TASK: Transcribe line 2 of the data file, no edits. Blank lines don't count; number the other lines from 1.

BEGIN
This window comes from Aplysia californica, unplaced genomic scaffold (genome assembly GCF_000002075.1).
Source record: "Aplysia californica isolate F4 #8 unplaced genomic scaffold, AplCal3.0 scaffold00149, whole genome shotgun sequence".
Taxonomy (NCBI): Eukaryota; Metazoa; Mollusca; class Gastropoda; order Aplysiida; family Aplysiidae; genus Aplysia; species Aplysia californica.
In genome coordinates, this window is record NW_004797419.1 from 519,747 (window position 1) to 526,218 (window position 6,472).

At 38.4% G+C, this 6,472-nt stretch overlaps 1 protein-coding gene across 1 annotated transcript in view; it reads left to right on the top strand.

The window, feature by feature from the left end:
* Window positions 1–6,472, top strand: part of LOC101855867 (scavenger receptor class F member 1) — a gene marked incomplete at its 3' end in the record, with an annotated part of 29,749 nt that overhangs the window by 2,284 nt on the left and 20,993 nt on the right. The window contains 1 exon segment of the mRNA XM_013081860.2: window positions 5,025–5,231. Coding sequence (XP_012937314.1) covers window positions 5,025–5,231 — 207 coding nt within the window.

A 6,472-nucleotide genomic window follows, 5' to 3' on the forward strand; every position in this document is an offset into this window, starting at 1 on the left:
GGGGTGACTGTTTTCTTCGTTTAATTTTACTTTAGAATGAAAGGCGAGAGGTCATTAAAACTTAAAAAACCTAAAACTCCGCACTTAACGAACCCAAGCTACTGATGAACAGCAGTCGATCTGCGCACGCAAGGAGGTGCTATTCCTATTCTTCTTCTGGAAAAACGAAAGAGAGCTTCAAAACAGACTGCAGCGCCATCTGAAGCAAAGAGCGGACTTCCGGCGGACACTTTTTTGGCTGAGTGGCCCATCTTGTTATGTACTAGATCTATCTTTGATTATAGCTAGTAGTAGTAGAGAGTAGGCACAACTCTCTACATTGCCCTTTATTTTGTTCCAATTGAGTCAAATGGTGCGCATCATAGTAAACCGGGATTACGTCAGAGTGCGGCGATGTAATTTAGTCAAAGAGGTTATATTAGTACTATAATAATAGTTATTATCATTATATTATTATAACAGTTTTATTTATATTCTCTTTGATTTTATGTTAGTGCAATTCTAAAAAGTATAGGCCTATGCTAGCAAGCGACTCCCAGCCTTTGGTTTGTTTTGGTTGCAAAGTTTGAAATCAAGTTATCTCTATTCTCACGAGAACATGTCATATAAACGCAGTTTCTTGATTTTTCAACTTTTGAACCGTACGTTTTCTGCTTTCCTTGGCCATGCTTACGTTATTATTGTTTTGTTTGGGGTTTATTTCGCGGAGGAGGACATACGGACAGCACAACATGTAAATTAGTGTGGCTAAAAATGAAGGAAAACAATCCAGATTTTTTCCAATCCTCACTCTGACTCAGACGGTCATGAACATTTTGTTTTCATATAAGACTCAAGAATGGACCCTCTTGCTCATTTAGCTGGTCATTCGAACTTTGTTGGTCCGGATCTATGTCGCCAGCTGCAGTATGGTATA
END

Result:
Source record: "Aplysia californica isolate F4 #8 unplaced genomic scaffold, AplCal3.0 scaffold00149, whole genome shotgun sequence".